MacLean President, Kevin MacLean, said: “We are deeply honoured to be chosen by Glencore Sudbury INO as one of the mobile equipment suppliers for this keystone project, as they advance towards production. I spent my early years growing up in Levack, when my father was working underground as a Division Foreman at the former Levack Mine, so this BEV fleet sale to Onaping Depth has special meaning for me. MacLean is committed to doing its part to ensuring the success of this project, as the entire mining world looks on.”

BME’s first BIT120 battery-electric retrofit heads for WA Goldfields

New South Wales-based Batt Mobile Equipment (BME) has announced the release of its first BIT120, a 20 t Integrated Tool Carrier battery-electric retrofit system.

The first machine is being sent to Gold Fields’ St Ives mining operation in Western Australia on a 12-month hire agreement.

The company is also in the middle of another two BIT120 builds for Barminco Holdings Pty Ltd, the Perenti-owned underground contract mining company.

The BIT120 leverages the learnings from the TRITEV project, which was part of an initiative developed under Project EVmine, with the help of METS Ignited.

3ME Technology and Batt Mobile Equipment (BME) unveiled the industry-first machine under this project in 2020, which was sent to Aeris Resources’ Tritton copper mine as part of a collaboration that dates back to 2017.

Based on a second-hand Volvo diesel-powered L120E, the TRITEV required a “ground-up rebuild” from the 3ME and BME teams, 3ME Chief Business Development Officer, Steven Lawn, told IM back in 2020.

This included removing all diesel internal combustion engine components, except the transmission and drivetrain; modelling the expected duty cycle at Tritton; developing a battery-electric system to suit the application at hand; writing the vehicle control unit software; integrating the system into the existing platform; and providing a mechanical overhaul of the machine.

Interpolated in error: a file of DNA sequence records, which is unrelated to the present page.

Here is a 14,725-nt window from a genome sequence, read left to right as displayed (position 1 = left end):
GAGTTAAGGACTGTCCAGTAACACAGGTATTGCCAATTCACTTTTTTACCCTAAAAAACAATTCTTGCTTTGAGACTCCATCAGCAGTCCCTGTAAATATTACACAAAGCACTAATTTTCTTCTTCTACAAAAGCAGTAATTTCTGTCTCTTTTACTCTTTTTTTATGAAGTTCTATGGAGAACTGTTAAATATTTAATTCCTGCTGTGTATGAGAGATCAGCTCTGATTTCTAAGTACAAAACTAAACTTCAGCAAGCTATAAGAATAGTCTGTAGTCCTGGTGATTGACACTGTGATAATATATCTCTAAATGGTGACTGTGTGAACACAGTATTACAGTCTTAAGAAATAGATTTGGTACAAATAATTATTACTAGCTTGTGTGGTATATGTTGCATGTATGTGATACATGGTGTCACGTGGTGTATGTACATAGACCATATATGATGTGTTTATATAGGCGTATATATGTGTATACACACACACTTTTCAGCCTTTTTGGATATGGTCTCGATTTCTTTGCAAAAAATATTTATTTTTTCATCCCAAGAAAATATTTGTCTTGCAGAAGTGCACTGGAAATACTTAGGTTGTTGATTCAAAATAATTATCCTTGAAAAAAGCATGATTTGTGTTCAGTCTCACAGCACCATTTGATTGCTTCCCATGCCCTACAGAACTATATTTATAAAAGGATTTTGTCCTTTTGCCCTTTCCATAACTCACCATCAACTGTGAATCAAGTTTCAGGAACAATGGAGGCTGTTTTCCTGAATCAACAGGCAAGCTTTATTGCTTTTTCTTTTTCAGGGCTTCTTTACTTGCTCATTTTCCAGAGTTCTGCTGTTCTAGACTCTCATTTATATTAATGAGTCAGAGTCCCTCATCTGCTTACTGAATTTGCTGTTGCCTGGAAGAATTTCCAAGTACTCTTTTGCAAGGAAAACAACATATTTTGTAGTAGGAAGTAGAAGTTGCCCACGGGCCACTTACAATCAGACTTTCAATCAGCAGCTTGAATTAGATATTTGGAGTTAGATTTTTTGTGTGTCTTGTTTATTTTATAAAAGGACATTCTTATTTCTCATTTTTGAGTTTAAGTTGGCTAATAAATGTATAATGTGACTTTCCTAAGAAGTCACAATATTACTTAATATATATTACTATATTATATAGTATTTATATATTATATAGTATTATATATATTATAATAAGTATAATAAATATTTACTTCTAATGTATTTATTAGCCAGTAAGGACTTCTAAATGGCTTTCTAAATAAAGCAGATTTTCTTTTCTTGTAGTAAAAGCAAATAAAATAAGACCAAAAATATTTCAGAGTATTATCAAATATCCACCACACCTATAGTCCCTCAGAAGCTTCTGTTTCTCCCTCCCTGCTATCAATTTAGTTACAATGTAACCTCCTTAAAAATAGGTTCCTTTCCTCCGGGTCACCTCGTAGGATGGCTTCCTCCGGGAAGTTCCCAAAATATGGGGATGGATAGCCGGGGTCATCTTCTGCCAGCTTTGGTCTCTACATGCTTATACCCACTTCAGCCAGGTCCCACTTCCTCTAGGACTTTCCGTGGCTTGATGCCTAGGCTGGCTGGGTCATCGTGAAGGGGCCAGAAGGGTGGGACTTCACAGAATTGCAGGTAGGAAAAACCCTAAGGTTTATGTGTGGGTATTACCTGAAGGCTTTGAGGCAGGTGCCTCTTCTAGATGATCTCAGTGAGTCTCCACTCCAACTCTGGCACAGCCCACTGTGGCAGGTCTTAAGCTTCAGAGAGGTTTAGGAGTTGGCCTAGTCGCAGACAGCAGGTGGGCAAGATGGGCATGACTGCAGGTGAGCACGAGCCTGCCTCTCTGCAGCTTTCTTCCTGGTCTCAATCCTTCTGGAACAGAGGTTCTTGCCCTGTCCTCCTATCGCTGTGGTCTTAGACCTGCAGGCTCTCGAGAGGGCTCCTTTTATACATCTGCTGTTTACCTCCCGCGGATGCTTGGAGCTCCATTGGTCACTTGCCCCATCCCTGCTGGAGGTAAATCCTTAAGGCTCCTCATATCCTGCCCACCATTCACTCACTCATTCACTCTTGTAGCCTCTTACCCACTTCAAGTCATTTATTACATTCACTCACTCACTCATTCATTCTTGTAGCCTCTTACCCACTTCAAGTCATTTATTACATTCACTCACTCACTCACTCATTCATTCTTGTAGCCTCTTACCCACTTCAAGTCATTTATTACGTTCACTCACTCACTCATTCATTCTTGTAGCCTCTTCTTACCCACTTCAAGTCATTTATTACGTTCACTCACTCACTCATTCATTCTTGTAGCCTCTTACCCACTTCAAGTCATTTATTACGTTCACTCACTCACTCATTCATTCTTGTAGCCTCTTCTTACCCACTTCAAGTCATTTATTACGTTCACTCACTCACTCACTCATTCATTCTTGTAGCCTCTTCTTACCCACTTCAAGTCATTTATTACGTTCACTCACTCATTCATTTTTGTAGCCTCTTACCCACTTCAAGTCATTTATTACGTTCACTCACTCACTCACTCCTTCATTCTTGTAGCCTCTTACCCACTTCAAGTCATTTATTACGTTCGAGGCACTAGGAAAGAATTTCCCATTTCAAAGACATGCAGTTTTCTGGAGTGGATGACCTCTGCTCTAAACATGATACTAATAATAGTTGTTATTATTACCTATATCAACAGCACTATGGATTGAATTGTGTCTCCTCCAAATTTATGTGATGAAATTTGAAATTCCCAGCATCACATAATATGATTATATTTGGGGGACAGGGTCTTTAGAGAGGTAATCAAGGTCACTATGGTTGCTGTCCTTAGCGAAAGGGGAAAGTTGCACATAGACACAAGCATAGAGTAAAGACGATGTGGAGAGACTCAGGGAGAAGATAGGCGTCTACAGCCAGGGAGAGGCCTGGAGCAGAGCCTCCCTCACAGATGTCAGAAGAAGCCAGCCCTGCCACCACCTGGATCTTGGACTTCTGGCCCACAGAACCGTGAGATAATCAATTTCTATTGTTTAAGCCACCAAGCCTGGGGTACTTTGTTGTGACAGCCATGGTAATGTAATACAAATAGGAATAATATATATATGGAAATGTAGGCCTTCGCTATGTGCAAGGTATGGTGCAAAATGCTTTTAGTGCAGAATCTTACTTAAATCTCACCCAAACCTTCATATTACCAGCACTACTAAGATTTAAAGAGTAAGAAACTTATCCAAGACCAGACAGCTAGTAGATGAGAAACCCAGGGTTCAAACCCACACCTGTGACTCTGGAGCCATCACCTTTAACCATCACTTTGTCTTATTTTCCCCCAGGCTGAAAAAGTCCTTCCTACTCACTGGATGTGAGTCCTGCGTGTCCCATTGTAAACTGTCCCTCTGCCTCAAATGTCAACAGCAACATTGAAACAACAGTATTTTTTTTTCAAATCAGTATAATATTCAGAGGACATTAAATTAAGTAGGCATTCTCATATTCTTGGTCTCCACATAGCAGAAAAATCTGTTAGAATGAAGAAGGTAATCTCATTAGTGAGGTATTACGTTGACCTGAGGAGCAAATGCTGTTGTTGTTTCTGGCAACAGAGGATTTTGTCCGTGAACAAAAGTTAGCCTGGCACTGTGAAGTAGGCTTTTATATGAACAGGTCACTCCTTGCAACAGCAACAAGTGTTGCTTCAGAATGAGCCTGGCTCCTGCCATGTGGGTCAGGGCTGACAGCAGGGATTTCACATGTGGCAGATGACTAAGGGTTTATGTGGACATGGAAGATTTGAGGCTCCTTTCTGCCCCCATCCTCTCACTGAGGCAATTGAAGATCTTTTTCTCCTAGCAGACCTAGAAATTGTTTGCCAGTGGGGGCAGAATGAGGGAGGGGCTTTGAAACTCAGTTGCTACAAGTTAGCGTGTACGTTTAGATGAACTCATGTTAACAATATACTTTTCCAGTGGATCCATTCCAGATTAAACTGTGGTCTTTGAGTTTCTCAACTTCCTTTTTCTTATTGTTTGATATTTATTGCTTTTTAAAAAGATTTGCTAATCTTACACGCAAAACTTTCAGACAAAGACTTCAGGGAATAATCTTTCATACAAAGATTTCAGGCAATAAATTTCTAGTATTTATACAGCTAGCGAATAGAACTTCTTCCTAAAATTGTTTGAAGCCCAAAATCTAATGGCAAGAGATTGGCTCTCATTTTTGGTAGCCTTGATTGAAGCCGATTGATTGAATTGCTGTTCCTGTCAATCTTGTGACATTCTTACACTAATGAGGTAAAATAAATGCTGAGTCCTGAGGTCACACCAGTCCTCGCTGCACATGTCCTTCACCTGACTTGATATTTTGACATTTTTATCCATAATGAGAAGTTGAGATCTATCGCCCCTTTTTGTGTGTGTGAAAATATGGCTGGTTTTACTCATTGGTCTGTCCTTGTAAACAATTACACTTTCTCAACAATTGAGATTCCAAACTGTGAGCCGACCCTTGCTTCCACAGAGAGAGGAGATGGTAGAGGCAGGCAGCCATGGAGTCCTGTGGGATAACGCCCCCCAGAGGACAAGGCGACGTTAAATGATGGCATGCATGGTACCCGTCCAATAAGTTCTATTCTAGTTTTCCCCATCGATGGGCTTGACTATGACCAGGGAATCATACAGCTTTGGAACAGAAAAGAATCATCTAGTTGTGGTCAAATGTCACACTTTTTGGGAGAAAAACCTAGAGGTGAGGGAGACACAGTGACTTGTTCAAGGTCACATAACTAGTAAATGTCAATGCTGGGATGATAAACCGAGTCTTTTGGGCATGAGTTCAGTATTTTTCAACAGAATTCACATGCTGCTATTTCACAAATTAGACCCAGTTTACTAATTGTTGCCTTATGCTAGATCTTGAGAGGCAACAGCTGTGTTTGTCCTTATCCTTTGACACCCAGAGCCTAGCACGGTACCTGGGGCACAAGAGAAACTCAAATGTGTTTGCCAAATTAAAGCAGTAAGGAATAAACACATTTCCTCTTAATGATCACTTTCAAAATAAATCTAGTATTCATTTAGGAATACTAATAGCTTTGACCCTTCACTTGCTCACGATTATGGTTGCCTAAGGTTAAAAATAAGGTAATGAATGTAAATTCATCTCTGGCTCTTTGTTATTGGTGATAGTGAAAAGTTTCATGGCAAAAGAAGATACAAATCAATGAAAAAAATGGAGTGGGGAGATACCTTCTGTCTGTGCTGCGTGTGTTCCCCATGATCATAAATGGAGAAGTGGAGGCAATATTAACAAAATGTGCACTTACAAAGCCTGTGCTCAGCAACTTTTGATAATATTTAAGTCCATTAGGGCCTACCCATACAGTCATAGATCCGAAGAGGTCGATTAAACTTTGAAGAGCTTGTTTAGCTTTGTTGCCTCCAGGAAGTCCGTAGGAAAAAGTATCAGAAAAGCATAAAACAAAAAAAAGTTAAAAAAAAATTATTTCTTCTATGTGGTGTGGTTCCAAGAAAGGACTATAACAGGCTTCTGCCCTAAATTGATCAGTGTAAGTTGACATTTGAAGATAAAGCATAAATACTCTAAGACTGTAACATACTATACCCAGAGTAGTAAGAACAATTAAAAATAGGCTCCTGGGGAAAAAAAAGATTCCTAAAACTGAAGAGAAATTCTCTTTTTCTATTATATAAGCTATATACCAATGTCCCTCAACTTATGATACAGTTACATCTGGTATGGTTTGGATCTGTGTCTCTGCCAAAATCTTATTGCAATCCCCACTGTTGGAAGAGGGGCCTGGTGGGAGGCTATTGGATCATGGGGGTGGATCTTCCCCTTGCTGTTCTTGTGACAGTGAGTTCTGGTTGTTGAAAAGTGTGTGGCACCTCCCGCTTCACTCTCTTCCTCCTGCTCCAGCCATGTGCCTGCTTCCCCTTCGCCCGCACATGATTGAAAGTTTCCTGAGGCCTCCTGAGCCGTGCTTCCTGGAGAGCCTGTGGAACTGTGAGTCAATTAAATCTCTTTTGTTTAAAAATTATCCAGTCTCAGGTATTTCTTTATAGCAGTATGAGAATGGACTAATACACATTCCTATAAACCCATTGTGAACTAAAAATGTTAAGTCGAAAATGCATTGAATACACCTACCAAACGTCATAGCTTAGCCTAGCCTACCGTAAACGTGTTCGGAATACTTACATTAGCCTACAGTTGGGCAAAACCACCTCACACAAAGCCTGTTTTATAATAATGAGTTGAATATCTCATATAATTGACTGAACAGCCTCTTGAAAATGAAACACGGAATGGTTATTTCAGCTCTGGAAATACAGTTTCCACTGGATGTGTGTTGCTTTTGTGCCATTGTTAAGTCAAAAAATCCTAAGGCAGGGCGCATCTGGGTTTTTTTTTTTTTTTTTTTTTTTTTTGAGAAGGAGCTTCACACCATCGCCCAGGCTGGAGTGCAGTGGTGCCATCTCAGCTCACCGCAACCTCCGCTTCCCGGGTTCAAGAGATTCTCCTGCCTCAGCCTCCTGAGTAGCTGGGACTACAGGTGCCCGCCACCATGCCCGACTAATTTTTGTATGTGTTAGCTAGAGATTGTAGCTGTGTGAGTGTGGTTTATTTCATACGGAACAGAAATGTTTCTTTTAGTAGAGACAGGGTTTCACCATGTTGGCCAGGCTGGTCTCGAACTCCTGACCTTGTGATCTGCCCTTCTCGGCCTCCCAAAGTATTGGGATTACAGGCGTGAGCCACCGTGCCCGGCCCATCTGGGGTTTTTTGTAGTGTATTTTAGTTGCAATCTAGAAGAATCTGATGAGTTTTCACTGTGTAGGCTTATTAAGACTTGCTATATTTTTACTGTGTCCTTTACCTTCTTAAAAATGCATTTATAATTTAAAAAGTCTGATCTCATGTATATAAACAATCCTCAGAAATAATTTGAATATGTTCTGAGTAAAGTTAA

Just last year BME was given a boost in its pursuit to electrify the mining sector, being awarded a A$4.55 million ($3.13 million) grant to build heavy-duty battery-electric vehicles for underground hard-rock mines as part of the Australian government’s Modern Manufacturing Initiative (MMI).

Not long before that, it signed a ~A$140 million deal with 3ME for the supply of upwards of 150 Electric Vehicle Engine packages over the next five years to power its 20 t Integrated Tool Carrier BEV retrofits.

LKAB to trial ‘first-of-its-kind’ Scania electric heavy tipper truck at Malmberget

An electric Scania Heavy Tipper truck is set to operate at LKAB’s iron ore mine in Malmberget, northern Sweden, alongside an electric crane truck specially adapted for these mining operations, giving Scania a chance to test and operate fully-electric trucks in a demanding underground mine environment.

The heavy tipper has a total weight including load of 49 t and will transport residual products, Scania said. The second truck is equipped with a crane, purpose-fit to transport drill steel to underground drill rigs. The electric truck with the crane will be charged at the depot, but mobile charging at the sites will also be possible to increase flexibility. The vehicles are expected to start operations at Malmberget during 2022.

Peter Gustavsson, Project Manager at LKAB, said the electric Scania trucks are part of an ambition to set a new standard for sustainable mining, where fossil-free solutions are used.

“We are shifting our fleet away from fossil diesel and as we are testing the capacity of battery-powered electric vehicles; decisions are taken with respect to the choice of trucks must not only contribute to higher productivity but, above all, also a more sustainable mine and a safer work environment.”

Fredrik Allard, Head of E-mobility, Scania, said: “We continue to work with customers that are willing to try innovative solutions together with us. For Scania it is very valuable to be able to test electric vehicles in the extreme environment in real customer operations in the mine. On top of that, the electric heavy tipper is the first of its kind in the industry and another really big step on the journey towards sustainable transport solutions across all applications.”

Gustavsson concluded: “Scania’s entry into our transformation process is valuable because it gives us the opportunity to evaluate their battery-powered vehicles. Together we hope to develop and build fossil-free vehicles that are as productive or even more so than the ones we currently have.”